Artists include: Farah Al Qasimi, Kaya Joan, Bea Parsons, Yelaine Rodriguez and Whyishnave Suthagar


OF THE SACRED testifies to the survival of personal beliefs, spiritual traditions, and religious practices in the face of colonialism and migrations. In their practices, group of artists trace cultural inheritances of faith, lineages of intergenerational knowledge, and the syncretism of beliefs that emerge in times of turbulent change and upheaval. Presented in partnership with Critical Distance Centre for Curators.

Deanna Bowen, Scotiabank Photography Award, 2021
Black Drones in the Hive, Ryerson Image Centre, Main Gallery. Curated by Crystal Mowry. Fall 2022

This exhibition celebrates the visual practice of Montreal-based artist Deanna Bowen, winner of the 2021 Scotiabank Photography Award. Originally produced by Bowen under a commission from the Kitchener-Waterloo Art Gallery (KWAG), Black Drones in the Hive draws its title from a historic, bigoted insult aimed at local Black journeyman William Robinson by a city official in Berlin, Ontario (now Kitchener) in the 1870s. Drawing materials from the KWAG’s permanent collection as well as local and international archives, Bowen clusters historic documents, illustrations, and publications in a series of thematic constellations, weaving together narrative threads of migration, racist dispossession, entrenched power networks, and hierarchies of remembrance. Organized by the Ryerson Image Centre, presented by Scotiabank, in partnership with CONTACT.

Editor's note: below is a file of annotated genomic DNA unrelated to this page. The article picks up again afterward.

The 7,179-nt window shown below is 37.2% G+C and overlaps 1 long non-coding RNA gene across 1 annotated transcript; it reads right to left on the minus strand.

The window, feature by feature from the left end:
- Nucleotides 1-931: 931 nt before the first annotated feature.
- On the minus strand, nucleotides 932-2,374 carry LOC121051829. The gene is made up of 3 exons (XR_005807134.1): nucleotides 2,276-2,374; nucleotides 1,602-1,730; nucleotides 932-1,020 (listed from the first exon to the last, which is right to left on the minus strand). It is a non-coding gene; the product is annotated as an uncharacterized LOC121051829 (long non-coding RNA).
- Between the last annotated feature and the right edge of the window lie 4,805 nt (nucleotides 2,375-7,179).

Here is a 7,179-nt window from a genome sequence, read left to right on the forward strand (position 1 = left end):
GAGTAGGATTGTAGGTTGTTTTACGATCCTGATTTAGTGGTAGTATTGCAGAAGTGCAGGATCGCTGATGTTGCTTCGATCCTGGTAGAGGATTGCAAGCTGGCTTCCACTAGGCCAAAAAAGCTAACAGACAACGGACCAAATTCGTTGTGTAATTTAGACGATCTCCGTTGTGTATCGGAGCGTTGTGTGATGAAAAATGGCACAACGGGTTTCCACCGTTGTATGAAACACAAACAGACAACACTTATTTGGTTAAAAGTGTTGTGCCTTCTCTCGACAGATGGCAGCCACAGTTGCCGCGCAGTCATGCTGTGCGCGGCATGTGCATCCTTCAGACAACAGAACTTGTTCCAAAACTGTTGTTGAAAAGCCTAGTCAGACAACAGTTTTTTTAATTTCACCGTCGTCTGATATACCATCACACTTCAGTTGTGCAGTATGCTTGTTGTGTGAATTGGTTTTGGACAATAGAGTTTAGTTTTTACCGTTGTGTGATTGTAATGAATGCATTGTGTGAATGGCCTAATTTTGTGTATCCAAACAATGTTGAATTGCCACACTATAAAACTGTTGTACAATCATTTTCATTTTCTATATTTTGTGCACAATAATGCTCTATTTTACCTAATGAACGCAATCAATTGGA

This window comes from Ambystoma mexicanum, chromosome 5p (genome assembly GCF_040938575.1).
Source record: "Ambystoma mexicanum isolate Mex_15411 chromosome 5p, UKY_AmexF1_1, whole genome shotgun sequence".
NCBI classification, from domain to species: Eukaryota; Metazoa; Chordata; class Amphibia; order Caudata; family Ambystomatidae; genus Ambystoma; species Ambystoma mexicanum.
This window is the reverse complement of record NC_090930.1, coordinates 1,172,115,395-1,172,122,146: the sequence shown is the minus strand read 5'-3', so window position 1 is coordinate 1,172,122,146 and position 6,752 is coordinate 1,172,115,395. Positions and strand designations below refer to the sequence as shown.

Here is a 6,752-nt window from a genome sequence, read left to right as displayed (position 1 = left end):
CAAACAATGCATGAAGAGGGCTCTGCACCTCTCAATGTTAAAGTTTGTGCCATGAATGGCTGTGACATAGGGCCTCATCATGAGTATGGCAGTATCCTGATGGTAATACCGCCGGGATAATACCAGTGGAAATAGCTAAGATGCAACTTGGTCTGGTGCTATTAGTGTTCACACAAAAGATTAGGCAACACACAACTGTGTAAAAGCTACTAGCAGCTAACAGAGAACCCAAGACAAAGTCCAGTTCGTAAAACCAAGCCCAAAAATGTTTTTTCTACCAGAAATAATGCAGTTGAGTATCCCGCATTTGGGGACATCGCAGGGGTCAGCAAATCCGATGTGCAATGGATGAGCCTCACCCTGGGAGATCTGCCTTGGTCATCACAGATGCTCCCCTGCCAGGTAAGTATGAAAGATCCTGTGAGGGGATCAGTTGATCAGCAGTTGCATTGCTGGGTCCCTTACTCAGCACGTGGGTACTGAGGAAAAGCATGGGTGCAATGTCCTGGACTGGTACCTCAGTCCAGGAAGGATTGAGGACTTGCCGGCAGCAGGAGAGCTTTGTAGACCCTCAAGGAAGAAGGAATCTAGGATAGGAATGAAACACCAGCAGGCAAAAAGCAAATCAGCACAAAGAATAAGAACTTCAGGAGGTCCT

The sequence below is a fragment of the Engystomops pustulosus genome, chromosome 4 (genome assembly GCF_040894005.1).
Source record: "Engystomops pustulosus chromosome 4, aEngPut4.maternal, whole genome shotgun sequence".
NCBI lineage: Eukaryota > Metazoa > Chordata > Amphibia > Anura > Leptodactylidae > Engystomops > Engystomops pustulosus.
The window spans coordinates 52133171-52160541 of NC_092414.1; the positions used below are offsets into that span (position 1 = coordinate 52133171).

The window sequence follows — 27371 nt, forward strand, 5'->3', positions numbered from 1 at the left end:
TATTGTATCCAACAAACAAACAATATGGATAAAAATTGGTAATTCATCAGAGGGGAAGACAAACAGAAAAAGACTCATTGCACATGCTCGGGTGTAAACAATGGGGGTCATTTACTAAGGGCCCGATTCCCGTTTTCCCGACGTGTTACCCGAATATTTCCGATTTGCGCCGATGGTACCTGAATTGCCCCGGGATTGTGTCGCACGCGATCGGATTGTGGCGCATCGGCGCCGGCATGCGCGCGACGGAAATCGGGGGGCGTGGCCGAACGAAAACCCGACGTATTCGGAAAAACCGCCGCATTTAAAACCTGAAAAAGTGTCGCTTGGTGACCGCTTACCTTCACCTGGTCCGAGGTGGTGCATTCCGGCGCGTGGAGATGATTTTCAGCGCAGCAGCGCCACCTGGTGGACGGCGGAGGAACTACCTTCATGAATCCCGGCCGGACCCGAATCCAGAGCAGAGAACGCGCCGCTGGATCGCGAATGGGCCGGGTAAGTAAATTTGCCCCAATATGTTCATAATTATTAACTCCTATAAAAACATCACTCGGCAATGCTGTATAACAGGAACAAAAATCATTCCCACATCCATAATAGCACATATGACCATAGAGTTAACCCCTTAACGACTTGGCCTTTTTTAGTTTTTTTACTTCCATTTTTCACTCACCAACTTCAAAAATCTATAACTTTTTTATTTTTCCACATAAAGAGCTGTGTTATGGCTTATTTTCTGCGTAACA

CONTACT Partners
CONTACT’s 2022 program of Exhibitions and Outdoor Installations is developed through collaborations with partners across Toronto, including: A Space Gallery; Aga Khan Museum + Park; Alliance Française, Allied Properties; Art Gallery of Ontario; Artspace Gallery; ArtworxTO: Toronto’s Year of Public Art 2021–2022; BAND Gallery; Bunker2 Projects; The Bentway Conservancy; Brookfield Place; Christie Contemporary; Christopher Cutts Gallery; City of Toronto; Critical Distance Centre for Curators; Doris McCarthy Gallery; Evergreen Brick Works; Gallery 44; Gallery TPW; Goethe-Institut Toronto; Harbour Square Park; John B. Aird Gallery; Mercer Union, a centre for contemporary art; Museum of Contemporary Art Toronto (MOCA); National Gallery of Canada; Olga Korper Gallery; Onsite Gallery; Pattison Outdoor Advertising; Paul Petro Contemporary Art; Peel Art Gallery, Museum and Archives; the plumb; The Power Plant Contemporary Art Gallery; Prefix Institute of Contemporary Art; Ryerson Image Centre; Ryerson University; Stephen Bulger Gallery; Textile Museum of Canada; Trinity Square Video; United Contemporary; Waterfront Toronto; Wedge Curatorial Projects; The Westin Harbour Castle; and Zalucky Contemporary. Additional partners will be announced in the coming months.